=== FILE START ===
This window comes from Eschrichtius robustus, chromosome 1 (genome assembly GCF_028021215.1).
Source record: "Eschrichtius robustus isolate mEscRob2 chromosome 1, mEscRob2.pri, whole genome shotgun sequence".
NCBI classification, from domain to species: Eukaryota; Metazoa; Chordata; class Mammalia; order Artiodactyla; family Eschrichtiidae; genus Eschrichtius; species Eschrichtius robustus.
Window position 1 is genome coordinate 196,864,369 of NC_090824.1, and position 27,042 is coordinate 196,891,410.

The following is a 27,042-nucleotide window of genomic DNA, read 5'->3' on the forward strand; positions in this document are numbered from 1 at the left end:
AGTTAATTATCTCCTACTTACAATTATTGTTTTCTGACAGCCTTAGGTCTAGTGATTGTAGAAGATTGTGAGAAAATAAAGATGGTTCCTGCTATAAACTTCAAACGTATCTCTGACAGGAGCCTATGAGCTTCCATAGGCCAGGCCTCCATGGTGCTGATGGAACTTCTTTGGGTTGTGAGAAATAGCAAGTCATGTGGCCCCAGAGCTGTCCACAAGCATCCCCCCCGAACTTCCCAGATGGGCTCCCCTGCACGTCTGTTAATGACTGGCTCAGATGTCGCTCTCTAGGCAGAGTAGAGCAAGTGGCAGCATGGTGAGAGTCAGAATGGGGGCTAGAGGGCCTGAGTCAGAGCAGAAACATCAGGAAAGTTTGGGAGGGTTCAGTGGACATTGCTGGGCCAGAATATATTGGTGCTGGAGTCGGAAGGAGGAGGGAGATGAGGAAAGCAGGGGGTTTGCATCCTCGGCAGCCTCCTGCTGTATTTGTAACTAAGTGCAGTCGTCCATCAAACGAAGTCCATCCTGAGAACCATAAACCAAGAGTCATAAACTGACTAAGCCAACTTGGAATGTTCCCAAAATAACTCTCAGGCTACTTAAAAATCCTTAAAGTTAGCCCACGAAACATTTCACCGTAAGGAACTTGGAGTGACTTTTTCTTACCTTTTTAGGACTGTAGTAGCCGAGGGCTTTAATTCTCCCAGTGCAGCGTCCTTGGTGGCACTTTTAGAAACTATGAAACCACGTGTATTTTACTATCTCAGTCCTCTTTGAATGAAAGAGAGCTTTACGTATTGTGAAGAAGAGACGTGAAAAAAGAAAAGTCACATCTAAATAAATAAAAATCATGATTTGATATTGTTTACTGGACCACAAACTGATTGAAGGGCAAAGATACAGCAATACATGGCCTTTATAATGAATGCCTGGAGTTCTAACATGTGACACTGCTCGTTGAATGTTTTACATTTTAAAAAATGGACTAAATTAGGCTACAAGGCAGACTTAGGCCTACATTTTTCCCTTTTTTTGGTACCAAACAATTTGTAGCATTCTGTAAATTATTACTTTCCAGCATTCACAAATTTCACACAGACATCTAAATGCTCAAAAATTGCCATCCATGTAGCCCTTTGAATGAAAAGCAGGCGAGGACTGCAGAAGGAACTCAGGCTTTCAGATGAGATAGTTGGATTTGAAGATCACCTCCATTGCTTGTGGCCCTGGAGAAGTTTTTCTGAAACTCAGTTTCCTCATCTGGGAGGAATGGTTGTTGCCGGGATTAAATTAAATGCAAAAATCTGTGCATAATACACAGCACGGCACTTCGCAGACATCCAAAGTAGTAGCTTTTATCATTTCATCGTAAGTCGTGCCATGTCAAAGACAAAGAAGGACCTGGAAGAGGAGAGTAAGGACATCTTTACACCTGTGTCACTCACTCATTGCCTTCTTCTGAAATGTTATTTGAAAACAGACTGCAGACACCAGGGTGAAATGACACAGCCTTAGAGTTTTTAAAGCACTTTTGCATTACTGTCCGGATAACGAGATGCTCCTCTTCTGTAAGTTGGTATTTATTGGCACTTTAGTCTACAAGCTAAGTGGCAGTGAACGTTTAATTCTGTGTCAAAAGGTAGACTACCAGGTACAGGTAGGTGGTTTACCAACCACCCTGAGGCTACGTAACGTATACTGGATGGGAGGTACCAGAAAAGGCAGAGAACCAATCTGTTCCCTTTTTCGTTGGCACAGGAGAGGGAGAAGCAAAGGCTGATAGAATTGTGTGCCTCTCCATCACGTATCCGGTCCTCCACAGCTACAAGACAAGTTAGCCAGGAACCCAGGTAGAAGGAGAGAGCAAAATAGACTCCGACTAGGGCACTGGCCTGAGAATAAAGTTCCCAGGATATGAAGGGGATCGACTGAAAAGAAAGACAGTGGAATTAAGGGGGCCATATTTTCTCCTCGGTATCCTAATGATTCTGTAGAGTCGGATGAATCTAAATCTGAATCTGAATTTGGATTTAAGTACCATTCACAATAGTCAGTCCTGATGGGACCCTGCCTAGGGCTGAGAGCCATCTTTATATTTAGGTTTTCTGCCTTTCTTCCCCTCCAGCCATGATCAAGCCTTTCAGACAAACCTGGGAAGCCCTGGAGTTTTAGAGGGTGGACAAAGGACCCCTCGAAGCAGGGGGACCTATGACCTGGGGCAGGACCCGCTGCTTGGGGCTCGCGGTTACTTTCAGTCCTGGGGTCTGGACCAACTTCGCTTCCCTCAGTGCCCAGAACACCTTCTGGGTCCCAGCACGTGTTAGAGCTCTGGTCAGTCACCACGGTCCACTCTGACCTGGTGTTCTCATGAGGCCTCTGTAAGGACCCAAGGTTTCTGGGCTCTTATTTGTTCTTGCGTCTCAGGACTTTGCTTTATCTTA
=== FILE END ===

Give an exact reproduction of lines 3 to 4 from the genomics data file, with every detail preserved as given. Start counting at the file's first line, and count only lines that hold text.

NCBI classification, from domain to species: Eukaryota; Metazoa; Chordata; class Mammalia; order Artiodactyla; family Eschrichtiidae; genus Eschrichtius; species Eschrichtius robustus.
Window position 1 is genome coordinate 196,864,369 of NC_090824.1, and position 27,042 is coordinate 196,891,410.